Friday November 7, 1997
Jane Campion's "Portrait of a Lady," Agnieszka Holland's "Washington Square" and now Iain Softley's unlikely success with "The Wings of the Dove," which against some odds turns out to be the most emotionally involving of the group.
As written by Hossein Amini, who also did the adaptation for "Jude," this is inevitably a stripped-down version of James, with the novel's plot pared away and rerouted and everything so plainly stated that James purists are likely to get all huffy if they even bother to see the film at all.
But for everyone else, even simplified James is more complex and absorbing than most of what reaches the screen. The author's great underlying themes and his gift for character are all in play here and help make this melancholy story of love, delusion and misguided sacrifice unexpectedly moving and satisfying.
Like many of James' novels, "The Wings of the Dove" examines lovers and would-be lovers trapped in a limbo between the avaricious, cynical and status-obsessed world of Europe and the more innocent and open society of newly wealthy America, invariably represented by a young and vulnerable heiress. It shows that though the webs convention spins may be gossamer-thin, they bind like steel. And it unmistakably illustrates how both the possession of money and the zeal to acquire it can lead to genteel but crushing tragedy.
In telling this story, director Softley and his crew (including cinematographer Eduardo Serra, production designer John Beard and costume designer Sandy Powell) have in part taken the Merchant Ivory approach. "Wings of the Dove" is richly appointed and beautifully mounted, with lush location shooting in Venice given the place of honor.
But Softly and screenwriter Amini have gone further, adding a decidedly bodice-ripper tone to the proceedings. "Wings" features sexual encounters, nudity and a visit to an opium den, and its embracing of pulp rapture is reminiscent of the director's debut, the Beatles-themed "Backbeat."
"Wings" also takes advantage of subtle acting across the board, especially from star Helena Bonham Carter. Physically at home at the turn of the century as few other actresses are, Bonham Carter, who graced both "A Room With a View" and "Howards End," here gives her most mature performance to date. She conveys romantic longing and passion both repressed and expressed, and even convincingly wears the enormous and elaborate hats of the period.
Her character, Kate Croy, is introduced just after she has been acquired as a ward by her aunt, the commanding and aristocratic Maude (Charlotte Rampling). Maude gives Kate clothes, jewels and status and also provides funds for the girl's reprobate father, but there is of course a price to paid. Kate is forbidden to marry for love alone or do anything else that might offend the sensibilities of the status-obsessed ruling class.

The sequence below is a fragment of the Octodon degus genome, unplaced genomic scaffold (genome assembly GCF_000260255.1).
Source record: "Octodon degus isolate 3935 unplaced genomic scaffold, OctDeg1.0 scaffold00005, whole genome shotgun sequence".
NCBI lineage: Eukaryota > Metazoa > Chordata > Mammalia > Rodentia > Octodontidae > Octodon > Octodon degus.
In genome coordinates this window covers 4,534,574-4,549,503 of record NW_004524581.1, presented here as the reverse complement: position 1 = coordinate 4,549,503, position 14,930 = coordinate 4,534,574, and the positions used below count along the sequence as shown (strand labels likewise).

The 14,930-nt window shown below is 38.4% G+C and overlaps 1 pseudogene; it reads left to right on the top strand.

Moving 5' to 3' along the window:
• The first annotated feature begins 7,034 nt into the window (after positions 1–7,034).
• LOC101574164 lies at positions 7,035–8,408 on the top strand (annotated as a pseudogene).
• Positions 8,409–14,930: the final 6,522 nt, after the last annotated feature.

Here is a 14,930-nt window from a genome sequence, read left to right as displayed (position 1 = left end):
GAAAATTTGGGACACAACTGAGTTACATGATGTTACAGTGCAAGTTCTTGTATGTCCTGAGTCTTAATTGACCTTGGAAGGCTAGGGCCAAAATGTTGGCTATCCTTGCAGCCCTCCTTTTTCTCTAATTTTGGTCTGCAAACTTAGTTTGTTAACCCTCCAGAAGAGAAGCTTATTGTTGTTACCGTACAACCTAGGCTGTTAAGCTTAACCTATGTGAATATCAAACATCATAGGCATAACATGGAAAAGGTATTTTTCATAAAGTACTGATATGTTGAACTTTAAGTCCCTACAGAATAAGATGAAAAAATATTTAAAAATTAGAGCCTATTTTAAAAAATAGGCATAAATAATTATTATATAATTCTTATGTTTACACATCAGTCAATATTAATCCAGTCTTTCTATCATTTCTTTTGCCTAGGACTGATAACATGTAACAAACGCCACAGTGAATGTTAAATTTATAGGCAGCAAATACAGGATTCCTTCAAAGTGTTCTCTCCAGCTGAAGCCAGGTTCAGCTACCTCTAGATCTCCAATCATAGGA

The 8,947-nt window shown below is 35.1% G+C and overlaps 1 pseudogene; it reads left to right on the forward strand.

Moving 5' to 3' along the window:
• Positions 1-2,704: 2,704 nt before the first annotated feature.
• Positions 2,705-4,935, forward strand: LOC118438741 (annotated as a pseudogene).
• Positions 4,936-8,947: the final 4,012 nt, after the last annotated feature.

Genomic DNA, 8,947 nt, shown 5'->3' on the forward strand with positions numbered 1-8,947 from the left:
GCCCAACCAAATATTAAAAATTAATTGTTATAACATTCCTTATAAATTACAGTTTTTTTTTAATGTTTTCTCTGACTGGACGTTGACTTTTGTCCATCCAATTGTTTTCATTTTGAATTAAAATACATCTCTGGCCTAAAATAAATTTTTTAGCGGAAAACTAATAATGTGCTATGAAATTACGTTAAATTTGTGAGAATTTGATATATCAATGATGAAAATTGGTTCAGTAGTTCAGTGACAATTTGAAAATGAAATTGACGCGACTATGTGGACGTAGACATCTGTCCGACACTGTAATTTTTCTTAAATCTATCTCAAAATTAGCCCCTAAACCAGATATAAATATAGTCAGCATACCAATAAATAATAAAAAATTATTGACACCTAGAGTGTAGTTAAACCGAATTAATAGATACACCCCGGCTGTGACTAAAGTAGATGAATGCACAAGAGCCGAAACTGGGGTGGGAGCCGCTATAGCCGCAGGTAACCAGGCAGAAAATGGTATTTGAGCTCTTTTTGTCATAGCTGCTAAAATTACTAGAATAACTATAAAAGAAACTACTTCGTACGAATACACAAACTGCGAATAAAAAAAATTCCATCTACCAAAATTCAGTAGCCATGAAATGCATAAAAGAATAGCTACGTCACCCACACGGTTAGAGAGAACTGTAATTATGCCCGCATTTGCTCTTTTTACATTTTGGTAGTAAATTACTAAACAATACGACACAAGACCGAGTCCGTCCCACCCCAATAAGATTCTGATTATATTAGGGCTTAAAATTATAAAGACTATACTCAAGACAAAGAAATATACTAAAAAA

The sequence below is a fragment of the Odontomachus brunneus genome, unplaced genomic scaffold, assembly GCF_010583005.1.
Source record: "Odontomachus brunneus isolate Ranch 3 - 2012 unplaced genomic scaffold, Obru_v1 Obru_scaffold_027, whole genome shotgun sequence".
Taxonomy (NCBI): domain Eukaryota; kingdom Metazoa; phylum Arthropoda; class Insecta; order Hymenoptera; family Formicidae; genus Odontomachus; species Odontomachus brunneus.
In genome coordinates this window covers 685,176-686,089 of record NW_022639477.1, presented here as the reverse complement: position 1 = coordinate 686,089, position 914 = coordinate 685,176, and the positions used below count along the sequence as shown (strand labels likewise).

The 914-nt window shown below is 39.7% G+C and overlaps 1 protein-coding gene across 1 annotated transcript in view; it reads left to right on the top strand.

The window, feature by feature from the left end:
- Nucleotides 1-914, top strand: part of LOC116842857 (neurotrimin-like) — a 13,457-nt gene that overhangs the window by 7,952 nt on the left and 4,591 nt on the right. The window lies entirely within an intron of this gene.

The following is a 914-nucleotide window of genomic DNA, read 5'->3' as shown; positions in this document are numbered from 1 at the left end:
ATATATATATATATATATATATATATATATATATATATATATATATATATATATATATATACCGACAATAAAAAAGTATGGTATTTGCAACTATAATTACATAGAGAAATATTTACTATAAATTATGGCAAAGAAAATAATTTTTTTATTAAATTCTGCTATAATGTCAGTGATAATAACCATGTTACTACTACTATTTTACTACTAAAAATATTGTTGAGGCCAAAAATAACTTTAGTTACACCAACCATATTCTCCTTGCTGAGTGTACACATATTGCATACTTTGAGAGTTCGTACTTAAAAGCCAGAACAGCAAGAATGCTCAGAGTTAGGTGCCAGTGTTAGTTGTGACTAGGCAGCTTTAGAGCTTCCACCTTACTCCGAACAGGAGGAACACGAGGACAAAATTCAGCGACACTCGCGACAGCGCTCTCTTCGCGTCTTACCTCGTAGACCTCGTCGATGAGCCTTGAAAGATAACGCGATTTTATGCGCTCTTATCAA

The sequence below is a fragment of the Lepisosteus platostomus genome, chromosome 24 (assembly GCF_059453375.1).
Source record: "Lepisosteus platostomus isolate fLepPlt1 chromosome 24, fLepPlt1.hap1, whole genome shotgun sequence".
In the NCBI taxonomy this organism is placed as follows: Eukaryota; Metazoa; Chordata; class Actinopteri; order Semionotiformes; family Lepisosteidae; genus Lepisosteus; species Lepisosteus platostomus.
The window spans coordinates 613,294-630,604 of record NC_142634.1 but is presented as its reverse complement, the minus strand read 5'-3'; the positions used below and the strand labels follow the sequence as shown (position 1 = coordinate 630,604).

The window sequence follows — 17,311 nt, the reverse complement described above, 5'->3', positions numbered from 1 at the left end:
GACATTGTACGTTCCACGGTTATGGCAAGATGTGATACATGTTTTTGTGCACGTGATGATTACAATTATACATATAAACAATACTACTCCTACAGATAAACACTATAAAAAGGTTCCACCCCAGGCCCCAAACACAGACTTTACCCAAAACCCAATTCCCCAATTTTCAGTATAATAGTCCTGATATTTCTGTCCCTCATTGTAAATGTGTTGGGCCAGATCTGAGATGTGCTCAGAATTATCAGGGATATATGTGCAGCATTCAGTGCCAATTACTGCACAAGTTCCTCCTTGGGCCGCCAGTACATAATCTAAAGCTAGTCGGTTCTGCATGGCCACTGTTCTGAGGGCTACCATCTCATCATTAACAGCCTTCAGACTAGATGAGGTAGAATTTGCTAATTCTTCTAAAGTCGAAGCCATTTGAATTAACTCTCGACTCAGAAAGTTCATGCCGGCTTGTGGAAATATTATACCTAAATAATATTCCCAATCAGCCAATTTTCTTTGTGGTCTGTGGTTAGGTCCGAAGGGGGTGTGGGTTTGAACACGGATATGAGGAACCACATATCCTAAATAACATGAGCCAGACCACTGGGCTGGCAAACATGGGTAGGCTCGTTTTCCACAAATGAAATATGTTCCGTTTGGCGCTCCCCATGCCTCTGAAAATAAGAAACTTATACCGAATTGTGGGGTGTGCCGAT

This is a problem because Kate is in love with the radical journalist Merton Densher (Linus Roache of "Priest"). He wants to marry her as soon as possible, but Kate, "not good at being impulsive," is also reluctant to jeopardize both her own and her father's security.
Also the year is 1910 (moved up nearly a decade from the book's setting), a time when society's strictures are beginning to come undone. Women are smoking, enjoying erotica and starting to take offense when men say, "There's far too much going on behind those pretty lashes." Why, Kate is thinking, can't both money and love be available to her?
Then American heiress Millie Theale (Alison Elliott), "the world's richest orphan," appears in London. Impulsive, warm-hearted and free-spirited, she becomes fast friends with Kate, but that doesn't mean the women share all their secrets. Millie is not told about Merton, and when Kate finds out the real reason for her friend's trip to Europe, she constructs a nervy plan that is fraught with more peril than she can imagine.
A lot of actresses have played James' susceptible heiresses over the years, from Cybill Shepherd in "Daisy Miller" to Nicole Kidman in "Portrait of a Lady." So it's saying quite a bit to note that almost no one has caught the requisite artlessness and lack of affectation as well as Elliott. As different here from the role she played in "Spitfire Grill" as that was from Steven Soderbergh's "The Underneath," Elliott has that rare chameleon-like ability to become truly different people every time she appears on screen.
Finally, however, the success of this film rests on the work of Bonham Carter. Though the filmmakers have smartly placed her in a more positive light than James did, Kate is still an ambiguous character, a causer of pain but also heartbreaking when she says, "I hurt so much, you can't imagine." As the personification of the unknowability, the unpredictability of the human heart, her performance is outstanding.
The Wings of the Dove, 1997. R, for sexuality. A Renaissance Dove production, released by Miramax Films. Director Iain Softley. Producers Stephen Evans, David Parfit. Executive producers Bob Weinstein, Harvey Weinstein, Paul Feldsher. Screenplay Hossein Amini, based on the novel by Henry James. Cinematographer Eduardo Serra. Editor Tariq Anwar. Costumes Sandy Powell. Music Ed Shearmur. Production design John Beard. Supervising art director Andrew Sanders. Set decorator Joanne Woollard. Running time: 1 hour, 43 minutes. Helena Bonham Carter as Kate Croy. Linus Roache as Merton Densher. Alison Elliott as Millie Theale. Charlotte Rampling as Aunt Maude. Elizabeth McGovern as Susan. Michael Gambon as Kate's father. Alex Jennings as Lord Mark.